Christmas TRIZ - Ideality - A True Story
Editor | On 05, Feb 2003
By: Kevin Landhuis
Recently, while wrapping some Christmas gifts, I noticed a â€œkegâ€ of ribbon that my wife had purchased.
Eureka, Ideality! I tried to explain the significance of this discovery to my kids and my impromptu TRIZ
lesson was met with an enthusiastic chorus; â€œDad, your on vacation, give it a restâ€, â€œDad, you are such a
dorkâ€, and â€œDad, stop it, your scaring meâ€.
Actually, I was beginning to scare myself, but this was too interesting to stop, so off to the store for more research. The picture below shows what I found: a keg of ribbon and a spool of ribbon. The keg has no cardboard spool; the ribbon supports itself by application of inventive principle #14 spheroidality.
Move towards ideality2 is demonstrated by:
* No cardboard is consumed; no cardboard spools are made or shipped (The ideal spool is no spool).
* Total weight of package is reduced by 65%.
* Reduction in total package volume by 65%.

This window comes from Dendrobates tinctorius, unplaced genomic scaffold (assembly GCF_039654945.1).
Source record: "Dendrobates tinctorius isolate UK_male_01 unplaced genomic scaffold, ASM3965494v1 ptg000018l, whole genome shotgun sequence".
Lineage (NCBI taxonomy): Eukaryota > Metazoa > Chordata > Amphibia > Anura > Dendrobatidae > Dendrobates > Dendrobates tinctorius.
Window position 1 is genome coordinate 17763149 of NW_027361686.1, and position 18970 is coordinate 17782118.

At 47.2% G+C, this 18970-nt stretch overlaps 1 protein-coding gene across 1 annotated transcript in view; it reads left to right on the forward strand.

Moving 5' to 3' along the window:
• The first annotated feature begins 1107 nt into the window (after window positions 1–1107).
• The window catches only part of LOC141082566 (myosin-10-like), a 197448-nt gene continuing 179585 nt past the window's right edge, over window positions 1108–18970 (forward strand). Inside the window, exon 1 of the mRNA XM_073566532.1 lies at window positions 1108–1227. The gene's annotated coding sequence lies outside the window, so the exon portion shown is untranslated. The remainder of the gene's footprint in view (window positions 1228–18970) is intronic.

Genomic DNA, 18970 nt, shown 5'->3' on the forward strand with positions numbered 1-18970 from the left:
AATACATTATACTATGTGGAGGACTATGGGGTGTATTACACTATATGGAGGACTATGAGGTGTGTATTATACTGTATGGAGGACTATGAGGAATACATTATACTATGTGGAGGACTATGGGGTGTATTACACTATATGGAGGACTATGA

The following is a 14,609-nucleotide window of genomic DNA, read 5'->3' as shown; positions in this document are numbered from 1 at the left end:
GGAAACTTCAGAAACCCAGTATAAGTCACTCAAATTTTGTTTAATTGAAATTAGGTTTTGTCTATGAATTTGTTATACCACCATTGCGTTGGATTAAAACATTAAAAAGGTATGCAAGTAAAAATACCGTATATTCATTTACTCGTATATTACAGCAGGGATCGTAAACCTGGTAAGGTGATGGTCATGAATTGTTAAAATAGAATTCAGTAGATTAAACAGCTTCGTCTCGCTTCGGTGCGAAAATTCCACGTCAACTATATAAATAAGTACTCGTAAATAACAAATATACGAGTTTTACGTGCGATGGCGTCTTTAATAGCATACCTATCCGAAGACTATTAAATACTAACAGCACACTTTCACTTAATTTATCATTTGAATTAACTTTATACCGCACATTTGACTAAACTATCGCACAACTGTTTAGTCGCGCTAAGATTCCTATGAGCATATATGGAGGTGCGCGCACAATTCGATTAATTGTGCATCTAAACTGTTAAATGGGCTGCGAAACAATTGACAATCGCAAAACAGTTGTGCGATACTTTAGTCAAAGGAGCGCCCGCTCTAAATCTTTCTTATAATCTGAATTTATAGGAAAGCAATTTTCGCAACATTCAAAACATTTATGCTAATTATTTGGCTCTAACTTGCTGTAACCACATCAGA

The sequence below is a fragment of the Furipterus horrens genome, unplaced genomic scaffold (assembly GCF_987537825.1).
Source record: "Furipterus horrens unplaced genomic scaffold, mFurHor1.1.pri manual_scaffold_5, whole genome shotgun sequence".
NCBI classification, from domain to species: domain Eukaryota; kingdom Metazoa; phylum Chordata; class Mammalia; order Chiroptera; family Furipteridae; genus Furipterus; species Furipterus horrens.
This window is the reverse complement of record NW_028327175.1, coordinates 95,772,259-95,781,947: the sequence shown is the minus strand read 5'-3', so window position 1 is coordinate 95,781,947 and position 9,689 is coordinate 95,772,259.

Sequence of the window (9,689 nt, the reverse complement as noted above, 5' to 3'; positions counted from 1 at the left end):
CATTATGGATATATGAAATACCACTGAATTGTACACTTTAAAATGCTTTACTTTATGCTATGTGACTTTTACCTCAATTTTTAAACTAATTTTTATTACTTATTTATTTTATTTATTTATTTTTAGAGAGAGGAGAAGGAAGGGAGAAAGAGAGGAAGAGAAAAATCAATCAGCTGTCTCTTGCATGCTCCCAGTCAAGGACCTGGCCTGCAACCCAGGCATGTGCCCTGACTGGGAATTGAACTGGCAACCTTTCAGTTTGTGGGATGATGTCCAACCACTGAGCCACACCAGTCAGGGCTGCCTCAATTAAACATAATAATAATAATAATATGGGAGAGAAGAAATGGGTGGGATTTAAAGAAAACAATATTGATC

* The keg of ribbon has 70% more ribbon.
* The cost (the price I paid) for the keg of ribbon is 50% less then the spool. (I should not have been
so surprised, this should be natural outcome of move toward ideality, but it is neat to find and
example that works out that way.)
My kids are right, I do exhibit many â€œdork likeâ€ characteristics, and so I will be keeping my eyes open for more examples of TRIZ principles and I will share them when I find them. I wish you all a very inventive 2003. If you have any comments, please send them to email@example.com. All input is welcome.
1. Domb, Ellen. â€™40 Inventive Principles with Examplesâ€™, TRIZ Journal, July 1997.
2. Terninko, J., Zusman, A., Zlotin, B., â€˜Systematic Innovation, An Introduction to TRIZ, 1998, St. Lucie Press, Boca Raton, FL.